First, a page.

Bidding in the second stage of the FCC's forward auction for 600 MHz spectrum has ended after just one round.
According to the FCC, bidding concluded without meeting the final stage rule and without meeting the conditions to trigger an extended round.
The FCC's Incentive Auction dashboard indicated that stage two ended with underwhelming proceeds of $21.5 billion. The price target for the second round of the auction was expected to be as high as $54.6 billion.
The third stage of the auction will continue at a lower clearing target.
In a recent episode of Wireless Week's Tuesdays with Roger, analyst Roger Entner had predicted the auction would miss its target, saying he thought proceeds would come in "somewhere in the low twenties."
The National Association of Broadcasters said in a statement that it was surprised by the results, adding that "broadcasters look forward to the third stage of bidding and a successful completion of the auction."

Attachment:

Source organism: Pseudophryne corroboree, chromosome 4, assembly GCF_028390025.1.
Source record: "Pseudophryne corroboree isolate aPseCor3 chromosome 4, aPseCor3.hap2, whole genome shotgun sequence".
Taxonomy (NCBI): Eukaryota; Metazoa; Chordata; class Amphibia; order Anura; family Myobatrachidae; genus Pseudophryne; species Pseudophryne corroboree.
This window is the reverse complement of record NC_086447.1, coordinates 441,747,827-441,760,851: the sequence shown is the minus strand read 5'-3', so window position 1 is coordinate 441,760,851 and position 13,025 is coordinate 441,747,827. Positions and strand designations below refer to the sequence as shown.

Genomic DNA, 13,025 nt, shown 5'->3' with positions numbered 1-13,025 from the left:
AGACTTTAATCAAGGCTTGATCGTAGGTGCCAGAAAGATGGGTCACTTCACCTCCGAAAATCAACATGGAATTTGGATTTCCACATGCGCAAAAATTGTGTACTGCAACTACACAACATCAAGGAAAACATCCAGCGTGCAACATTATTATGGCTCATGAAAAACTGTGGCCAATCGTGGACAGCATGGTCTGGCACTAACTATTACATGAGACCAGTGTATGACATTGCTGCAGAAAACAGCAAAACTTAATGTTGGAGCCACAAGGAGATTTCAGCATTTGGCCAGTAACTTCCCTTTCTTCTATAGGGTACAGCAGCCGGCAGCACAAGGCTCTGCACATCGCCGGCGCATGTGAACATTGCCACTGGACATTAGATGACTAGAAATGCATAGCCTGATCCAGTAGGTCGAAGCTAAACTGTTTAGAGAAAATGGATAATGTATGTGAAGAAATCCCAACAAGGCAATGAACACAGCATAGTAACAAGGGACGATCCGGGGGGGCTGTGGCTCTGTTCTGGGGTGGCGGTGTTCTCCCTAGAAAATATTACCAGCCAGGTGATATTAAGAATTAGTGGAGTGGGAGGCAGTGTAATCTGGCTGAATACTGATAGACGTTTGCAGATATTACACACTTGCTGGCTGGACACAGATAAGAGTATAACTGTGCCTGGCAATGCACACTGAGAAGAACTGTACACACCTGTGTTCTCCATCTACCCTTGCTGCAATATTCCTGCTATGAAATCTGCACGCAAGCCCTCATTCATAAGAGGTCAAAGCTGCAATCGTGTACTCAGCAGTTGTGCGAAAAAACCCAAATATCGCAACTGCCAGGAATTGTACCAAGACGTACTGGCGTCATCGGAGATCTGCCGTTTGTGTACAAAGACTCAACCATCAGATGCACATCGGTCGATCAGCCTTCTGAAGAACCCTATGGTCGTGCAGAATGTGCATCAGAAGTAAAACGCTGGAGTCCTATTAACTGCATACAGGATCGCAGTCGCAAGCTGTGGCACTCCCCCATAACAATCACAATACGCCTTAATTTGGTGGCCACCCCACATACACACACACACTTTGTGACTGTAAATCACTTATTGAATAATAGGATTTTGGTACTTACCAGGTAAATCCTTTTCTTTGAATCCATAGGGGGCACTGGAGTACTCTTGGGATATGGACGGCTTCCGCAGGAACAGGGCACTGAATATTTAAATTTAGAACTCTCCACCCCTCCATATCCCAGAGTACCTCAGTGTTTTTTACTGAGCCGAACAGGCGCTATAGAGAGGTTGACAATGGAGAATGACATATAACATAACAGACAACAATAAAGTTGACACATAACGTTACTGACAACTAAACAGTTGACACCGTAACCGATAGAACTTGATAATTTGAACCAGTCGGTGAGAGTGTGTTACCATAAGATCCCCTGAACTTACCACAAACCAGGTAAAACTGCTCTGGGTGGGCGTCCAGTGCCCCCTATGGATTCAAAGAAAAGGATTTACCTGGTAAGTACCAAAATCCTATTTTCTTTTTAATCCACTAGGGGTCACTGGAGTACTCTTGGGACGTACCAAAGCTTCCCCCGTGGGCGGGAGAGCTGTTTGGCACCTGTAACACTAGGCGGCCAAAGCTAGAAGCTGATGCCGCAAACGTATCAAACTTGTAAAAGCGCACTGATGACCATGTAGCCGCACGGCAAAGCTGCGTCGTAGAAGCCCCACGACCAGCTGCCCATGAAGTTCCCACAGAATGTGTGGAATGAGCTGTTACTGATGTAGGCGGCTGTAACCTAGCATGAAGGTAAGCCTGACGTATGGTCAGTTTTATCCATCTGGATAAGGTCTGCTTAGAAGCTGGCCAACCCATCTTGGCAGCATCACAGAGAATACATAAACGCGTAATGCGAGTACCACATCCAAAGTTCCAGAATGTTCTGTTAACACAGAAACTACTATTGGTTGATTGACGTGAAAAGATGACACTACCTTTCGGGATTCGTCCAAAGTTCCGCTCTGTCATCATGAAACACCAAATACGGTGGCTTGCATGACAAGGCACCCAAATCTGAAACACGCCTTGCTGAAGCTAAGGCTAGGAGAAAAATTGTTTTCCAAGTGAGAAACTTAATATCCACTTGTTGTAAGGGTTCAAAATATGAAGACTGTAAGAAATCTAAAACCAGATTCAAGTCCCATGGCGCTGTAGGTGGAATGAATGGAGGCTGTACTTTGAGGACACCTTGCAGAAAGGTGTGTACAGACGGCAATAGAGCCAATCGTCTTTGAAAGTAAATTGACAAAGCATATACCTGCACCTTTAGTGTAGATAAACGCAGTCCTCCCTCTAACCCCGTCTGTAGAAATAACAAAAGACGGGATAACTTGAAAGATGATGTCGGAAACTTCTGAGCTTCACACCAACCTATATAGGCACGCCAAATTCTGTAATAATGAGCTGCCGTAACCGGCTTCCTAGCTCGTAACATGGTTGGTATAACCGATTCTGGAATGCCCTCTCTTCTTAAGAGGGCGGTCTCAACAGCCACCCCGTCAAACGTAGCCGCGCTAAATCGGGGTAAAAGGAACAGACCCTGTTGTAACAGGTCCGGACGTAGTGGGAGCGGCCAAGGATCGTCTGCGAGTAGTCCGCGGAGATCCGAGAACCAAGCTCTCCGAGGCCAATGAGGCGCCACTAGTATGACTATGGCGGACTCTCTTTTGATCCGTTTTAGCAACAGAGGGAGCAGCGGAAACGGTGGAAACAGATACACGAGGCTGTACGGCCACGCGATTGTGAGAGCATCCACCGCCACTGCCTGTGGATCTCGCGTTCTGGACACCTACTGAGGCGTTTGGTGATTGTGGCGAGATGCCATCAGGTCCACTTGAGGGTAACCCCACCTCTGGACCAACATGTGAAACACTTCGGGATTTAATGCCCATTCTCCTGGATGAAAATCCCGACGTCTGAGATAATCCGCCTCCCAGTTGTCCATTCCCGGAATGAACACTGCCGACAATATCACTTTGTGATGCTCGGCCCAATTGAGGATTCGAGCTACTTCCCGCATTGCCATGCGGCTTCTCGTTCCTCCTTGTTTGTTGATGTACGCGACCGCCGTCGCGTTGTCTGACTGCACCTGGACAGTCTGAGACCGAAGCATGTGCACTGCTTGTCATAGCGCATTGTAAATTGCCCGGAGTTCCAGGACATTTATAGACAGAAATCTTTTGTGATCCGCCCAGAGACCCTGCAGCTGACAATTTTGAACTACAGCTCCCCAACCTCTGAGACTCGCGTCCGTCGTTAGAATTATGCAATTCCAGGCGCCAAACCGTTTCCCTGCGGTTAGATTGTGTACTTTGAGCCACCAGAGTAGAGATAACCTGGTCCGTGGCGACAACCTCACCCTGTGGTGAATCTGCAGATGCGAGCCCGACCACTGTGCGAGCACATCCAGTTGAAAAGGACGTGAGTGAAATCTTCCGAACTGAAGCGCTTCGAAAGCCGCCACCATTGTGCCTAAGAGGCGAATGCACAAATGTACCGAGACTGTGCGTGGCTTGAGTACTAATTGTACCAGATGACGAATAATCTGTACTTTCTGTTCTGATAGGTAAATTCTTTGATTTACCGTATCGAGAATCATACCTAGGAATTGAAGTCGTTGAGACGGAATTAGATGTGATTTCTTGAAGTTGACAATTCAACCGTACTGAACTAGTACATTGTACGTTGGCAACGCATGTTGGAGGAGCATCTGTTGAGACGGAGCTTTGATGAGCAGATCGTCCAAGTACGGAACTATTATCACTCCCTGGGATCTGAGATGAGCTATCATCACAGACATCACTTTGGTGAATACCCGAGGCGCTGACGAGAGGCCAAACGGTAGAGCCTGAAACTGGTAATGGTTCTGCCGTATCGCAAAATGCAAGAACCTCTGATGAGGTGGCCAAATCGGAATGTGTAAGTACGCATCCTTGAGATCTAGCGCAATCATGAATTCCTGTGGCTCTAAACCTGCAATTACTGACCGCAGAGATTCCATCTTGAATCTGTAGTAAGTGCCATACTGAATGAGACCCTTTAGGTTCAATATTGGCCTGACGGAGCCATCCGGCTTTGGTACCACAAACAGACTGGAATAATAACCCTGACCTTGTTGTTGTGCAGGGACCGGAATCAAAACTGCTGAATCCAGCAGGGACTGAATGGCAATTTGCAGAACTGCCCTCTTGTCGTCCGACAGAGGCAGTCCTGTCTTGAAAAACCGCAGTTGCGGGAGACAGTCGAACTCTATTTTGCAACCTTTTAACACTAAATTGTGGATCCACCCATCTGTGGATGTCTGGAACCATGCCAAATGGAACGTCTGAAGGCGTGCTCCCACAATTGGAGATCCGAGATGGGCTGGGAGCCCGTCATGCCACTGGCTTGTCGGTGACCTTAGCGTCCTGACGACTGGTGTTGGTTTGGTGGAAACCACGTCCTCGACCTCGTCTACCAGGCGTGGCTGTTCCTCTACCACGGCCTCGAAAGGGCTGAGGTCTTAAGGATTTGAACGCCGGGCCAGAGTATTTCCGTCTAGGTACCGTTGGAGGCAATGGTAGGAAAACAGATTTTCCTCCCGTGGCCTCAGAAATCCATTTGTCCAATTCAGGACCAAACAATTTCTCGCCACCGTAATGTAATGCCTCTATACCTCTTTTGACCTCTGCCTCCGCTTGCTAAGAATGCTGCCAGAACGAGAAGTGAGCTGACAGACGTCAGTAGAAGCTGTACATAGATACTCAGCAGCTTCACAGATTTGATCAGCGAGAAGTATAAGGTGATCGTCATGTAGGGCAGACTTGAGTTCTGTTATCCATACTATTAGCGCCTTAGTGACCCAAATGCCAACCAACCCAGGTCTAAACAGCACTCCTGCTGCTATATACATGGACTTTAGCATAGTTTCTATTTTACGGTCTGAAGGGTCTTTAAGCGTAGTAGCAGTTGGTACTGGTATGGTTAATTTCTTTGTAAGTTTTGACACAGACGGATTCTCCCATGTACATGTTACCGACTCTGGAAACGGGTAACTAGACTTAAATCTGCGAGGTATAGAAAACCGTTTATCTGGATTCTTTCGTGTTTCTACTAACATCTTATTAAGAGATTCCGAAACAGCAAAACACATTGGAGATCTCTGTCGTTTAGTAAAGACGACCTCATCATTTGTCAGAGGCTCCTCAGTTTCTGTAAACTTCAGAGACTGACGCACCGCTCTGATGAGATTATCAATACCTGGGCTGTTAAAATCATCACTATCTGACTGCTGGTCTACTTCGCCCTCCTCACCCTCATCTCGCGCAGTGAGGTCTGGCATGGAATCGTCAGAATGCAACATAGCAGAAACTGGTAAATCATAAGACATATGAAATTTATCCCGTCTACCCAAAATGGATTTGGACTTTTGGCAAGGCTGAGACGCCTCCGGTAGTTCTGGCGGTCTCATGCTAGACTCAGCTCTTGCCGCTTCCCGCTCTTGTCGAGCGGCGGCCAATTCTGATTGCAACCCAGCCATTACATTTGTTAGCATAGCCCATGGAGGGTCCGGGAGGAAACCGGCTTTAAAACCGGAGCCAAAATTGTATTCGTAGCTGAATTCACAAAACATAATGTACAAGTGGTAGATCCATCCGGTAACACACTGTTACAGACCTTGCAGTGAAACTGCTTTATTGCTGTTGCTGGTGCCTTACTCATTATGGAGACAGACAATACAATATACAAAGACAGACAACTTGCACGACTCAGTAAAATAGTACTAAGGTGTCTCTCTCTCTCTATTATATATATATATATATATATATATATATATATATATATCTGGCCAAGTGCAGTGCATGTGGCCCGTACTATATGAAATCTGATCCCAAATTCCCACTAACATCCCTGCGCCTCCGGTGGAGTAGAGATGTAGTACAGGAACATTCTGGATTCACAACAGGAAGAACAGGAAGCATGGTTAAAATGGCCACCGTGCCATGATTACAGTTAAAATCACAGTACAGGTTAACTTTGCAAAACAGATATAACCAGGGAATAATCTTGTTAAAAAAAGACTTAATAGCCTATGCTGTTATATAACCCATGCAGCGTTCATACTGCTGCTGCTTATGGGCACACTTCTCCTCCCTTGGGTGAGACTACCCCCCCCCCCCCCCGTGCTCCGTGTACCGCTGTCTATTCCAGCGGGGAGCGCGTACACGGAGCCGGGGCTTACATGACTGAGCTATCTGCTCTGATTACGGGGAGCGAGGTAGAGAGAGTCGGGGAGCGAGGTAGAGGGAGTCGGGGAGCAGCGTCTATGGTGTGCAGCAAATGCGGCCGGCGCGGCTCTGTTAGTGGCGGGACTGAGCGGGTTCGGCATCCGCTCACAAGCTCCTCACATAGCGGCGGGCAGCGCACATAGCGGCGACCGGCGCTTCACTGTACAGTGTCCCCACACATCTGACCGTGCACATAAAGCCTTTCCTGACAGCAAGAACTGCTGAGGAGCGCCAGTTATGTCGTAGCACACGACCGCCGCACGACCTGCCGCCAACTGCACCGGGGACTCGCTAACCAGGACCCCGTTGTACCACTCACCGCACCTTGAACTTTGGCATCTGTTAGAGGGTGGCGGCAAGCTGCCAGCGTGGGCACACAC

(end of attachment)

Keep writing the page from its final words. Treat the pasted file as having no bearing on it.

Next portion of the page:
Scott Bergmann, vice president of regulatory affairs for CTIA, said the results of the auction were within the Association's expectations.
“We always expected the incentive auction to be a multi-staged process," Bergmann said in a statement. "We continue to believe this auction will produce spectrum for the wireless industry that’s key to our nation’s economy and meeting consumer demand.”
Dan Hays, analyst for PwC, said that the quick close to the second stage of the auction shows "just how delicate the balance of supply and demand is for the 600 Mhz spectrum in question."
"Based on the pattern, this could well indicate the sudden exit of one nationwide license being sought, as demand in nearly every major market fell simultaneously from 10 licenses to 9," Hays noted. "The lack of upward motion in the total forward auction proceeds may be disheartening to many broadcasters, who were eagerly awaiting a further narrowing of the gap after reducing their own clearing cost by over 35% just last week."
That said, Hays believe things are moving along as plannned. "The auction is working as planned in an attempt to find a level of spectrum clearing where supply matches demand."